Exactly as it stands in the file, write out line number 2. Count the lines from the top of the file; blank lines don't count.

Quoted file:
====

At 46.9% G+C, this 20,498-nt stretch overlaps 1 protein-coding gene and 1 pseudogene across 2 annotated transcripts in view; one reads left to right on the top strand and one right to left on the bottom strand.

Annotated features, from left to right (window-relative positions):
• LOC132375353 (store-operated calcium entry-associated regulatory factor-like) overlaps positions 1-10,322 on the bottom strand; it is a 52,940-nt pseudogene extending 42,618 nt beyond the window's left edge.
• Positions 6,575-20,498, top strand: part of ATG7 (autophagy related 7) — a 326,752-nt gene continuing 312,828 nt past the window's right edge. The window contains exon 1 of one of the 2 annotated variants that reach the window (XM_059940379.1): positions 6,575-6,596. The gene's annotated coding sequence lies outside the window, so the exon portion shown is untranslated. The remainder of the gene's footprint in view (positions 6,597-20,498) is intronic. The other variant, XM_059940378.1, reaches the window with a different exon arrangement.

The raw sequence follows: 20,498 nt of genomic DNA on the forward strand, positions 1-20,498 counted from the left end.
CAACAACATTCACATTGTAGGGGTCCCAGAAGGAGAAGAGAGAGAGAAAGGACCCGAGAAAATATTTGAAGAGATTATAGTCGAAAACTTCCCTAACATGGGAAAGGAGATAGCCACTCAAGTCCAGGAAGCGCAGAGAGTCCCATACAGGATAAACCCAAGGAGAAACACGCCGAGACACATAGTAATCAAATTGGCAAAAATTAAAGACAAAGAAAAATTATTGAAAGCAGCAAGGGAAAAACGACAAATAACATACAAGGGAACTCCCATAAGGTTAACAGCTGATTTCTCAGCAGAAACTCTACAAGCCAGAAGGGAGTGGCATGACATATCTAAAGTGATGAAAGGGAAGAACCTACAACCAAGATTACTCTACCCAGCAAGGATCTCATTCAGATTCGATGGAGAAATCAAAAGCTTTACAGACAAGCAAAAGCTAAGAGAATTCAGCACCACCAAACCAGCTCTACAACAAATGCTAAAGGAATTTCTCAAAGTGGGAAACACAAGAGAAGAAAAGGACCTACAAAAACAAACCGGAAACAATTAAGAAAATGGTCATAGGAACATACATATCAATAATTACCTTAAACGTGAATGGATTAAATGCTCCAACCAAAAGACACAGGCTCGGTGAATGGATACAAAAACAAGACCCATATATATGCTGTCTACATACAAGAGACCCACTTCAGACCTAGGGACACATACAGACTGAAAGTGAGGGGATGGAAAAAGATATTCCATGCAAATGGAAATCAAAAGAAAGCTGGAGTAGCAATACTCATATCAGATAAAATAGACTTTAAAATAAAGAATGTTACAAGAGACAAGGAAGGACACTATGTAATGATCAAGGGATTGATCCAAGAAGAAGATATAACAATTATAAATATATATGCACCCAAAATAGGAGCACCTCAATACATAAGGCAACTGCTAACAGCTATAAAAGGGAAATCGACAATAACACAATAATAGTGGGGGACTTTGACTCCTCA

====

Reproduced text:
Annotated features, from left to right (window-relative positions):